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http://dx.doi.org/10.1152/ajpendo.00166.2014DOI Listing
http://www.ncbi.nlm.nih.gov/pmc/articles/PMC4080147PMC
July 2014

Penalized Regression and Risk Prediction in Genome-Wide Association Studies.

Stat Anal Data Min 2013 Aug;6(4)

School of Statistics, University of Minnesota, Minneapolis, MN 55455.

An important task in personalized medicine is to predict disease risk based on a person's genome, e.g. on a large number of single-nucleotide polymorphisms (SNPs). Genome-wide association studies (GWAS) make SNP and phenotype data available to researchers. A critical question for researchers is how to best predict disease risk. Penalized regression equipped with variable selection, such as LASSO and SCAD, is deemed to be promising in this setting. However, the sparsity assumption taken by the LASSO, SCAD and many other penalized regression techniques may not be applicable here: it is now hypothesized that many common diseases are associated with many SNPs with small to moderate effects. In this article, we use the GWAS data from the Wellcome Trust Case Control Consortium (WTCCC) to investigate the performance of various unpenalized and penalized regression approaches under true sparse or non-sparse models. We find that in general penalized regression outperformed unpenalized regression; SCAD, TLP and LASSO performed best for sparse models, while elastic net regression was the winner, followed by ridge, TLP and LASSO, for non-sparse models.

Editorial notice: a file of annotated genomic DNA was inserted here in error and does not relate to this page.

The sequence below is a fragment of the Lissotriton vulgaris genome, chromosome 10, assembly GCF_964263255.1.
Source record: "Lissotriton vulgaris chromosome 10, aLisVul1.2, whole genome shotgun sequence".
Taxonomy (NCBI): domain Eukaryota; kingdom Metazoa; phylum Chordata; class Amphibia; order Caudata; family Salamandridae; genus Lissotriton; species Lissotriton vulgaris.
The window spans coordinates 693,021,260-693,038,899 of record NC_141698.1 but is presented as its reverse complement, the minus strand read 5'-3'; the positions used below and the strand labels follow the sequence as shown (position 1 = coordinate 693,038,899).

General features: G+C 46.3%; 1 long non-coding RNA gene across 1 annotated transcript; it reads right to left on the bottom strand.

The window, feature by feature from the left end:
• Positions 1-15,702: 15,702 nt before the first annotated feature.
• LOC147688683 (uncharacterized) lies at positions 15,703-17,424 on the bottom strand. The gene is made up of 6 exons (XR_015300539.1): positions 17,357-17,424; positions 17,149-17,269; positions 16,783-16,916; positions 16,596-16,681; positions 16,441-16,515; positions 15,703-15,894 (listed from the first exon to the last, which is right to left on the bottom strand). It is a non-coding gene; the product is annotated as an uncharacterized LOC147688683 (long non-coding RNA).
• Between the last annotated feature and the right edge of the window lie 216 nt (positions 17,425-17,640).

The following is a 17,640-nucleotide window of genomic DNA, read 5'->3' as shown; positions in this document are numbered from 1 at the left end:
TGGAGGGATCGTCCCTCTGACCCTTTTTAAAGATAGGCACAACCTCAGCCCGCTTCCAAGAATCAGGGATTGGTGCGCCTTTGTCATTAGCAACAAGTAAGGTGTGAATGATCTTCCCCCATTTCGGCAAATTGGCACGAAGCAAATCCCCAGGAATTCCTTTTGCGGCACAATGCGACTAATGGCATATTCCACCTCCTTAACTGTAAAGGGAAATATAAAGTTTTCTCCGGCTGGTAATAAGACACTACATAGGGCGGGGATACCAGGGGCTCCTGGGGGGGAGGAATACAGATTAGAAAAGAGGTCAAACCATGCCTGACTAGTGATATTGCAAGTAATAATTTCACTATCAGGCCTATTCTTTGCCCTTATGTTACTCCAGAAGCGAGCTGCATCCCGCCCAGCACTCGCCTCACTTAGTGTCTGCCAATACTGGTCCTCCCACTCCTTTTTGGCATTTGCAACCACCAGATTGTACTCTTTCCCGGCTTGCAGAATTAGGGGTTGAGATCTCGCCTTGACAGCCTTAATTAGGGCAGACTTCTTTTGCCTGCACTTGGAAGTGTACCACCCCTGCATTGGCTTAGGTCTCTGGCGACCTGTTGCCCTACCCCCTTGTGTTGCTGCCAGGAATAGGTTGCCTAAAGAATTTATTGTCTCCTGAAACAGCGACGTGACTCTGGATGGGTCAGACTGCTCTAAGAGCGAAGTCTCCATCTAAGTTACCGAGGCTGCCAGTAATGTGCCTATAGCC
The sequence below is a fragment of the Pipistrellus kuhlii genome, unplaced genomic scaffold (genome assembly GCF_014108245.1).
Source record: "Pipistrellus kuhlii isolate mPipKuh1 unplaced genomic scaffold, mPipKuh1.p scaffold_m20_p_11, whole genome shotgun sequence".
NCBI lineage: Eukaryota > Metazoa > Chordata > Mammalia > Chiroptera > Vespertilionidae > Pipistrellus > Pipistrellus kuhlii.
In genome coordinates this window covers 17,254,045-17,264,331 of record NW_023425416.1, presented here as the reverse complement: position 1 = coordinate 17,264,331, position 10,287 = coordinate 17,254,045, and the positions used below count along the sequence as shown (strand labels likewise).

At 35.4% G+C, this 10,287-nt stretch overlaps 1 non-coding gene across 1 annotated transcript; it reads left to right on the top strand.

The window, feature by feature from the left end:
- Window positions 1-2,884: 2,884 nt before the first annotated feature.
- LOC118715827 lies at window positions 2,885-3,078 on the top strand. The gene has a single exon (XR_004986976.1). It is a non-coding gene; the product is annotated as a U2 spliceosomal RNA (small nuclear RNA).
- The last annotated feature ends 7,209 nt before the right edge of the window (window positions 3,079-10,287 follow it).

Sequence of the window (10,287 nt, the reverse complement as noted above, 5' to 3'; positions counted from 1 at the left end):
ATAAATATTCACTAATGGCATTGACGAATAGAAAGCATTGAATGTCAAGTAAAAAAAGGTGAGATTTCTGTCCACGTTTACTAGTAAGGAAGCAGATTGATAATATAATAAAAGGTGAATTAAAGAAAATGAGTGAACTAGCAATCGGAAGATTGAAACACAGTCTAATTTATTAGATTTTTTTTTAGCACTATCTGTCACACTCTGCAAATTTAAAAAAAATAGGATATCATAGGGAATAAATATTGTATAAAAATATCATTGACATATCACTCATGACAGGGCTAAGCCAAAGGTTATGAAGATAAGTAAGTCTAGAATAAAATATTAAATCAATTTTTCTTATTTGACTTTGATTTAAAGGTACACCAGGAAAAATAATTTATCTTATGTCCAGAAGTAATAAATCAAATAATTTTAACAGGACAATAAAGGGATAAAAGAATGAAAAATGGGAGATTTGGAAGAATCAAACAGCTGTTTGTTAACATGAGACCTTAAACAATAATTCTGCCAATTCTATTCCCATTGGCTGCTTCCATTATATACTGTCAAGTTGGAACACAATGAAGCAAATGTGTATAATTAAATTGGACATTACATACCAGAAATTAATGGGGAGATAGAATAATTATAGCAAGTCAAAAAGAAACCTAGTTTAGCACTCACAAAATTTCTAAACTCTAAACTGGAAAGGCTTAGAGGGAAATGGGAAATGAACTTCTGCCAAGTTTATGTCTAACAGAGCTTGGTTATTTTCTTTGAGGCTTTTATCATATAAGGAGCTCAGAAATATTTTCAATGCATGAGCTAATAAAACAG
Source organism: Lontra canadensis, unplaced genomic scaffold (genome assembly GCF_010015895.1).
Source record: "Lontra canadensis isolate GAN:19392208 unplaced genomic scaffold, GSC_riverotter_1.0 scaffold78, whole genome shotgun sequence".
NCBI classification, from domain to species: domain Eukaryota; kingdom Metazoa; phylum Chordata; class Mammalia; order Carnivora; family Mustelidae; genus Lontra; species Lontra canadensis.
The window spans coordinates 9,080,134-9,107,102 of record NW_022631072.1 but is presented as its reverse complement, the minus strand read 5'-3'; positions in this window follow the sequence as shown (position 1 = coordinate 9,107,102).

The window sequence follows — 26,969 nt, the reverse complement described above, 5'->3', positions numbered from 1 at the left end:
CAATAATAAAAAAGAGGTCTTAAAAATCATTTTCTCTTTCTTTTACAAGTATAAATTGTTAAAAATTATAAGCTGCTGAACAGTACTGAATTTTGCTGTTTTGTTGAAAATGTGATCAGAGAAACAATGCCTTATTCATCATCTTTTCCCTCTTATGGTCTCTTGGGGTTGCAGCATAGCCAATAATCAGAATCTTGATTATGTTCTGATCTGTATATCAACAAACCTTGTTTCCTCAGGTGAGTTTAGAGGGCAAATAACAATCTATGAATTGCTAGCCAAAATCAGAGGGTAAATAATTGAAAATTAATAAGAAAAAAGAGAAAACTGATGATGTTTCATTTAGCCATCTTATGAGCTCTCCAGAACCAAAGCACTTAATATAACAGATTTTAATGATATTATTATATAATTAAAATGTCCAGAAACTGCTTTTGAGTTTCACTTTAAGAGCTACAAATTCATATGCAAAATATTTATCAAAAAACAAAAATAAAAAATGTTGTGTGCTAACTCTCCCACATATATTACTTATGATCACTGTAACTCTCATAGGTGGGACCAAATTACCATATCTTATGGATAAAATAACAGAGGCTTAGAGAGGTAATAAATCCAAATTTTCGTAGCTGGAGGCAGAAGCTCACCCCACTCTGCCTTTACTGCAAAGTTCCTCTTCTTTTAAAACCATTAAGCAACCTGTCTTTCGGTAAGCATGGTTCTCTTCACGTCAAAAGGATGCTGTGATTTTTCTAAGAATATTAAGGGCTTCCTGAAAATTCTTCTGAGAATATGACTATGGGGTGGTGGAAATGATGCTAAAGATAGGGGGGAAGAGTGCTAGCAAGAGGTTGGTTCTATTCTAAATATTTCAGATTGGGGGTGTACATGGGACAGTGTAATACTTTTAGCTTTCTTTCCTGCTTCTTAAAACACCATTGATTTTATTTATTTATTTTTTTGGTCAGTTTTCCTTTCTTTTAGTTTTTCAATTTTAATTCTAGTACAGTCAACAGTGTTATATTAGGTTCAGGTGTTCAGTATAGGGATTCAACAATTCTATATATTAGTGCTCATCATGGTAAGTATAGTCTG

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http://dx.doi.org/10.1002/sam.11183DOI Listing
http://www.ncbi.nlm.nih.gov/pmc/articles/PMC3859439PMC
August 2013

Shorter minimum p-wave duration is associated with paroxysmal lone atrial fibrillation.

J Electrocardiol 2014 Jan-Feb;47(1):106-12. Epub 2013 Oct 21.

Cardiovascular Division, Department of Medicine, University of Minnesota, Minneapolis, MN, USA; Department of Medicine, Yong Loo Lin School of Medicine, National University of Singapore, Singapore. Electronic address:

Background And Purpose: Prolonged P-wave dispersion (PWD) and P-wave duration (PWdur) have been found to be associated with common atrial fibrillation (AF), but the association of P-wave indices with lone atrial fibrillation (LAF) is unclear.

Methods: We enrolled 61 paroxysmal LAF cases and 150 controls without AF. P-wave indices were measured from a 12-lead ECG. Multivariable logistic regression was used to assess the association between P-wave indices and LAF.

Results: PWD was longer in LAF patients (median, IQR; 54.1 [42.9-63.2] ms) than controls (46.0 [38.5-57.7] ms), P=0.03. MinPWdur was shorter in LAF patients (60.5 [50.7-72.6] ms) than controls (66.0 [55.5-76.4] ms), P=0.03. In multivariable models, only the association between shorter minPWdur and LAF remained statistically significant (OR [95% CI] per tertile increment in minPWdur, 0.64 [0.42-0.95], P=0.03).

Conclusions: Unlike common AF, paroxysmal LAF is independently associated with shorter minPWdur. This finding suggests that both shorter and prolonged PWdur may be associated with increased risk of AF.
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http://dx.doi.org/10.1016/j.jelectrocard.2013.09.038DOI Listing
August 2014

Operative Technique and Atrial Tachyarrhythmias After Orthotopic Heart Transplantation.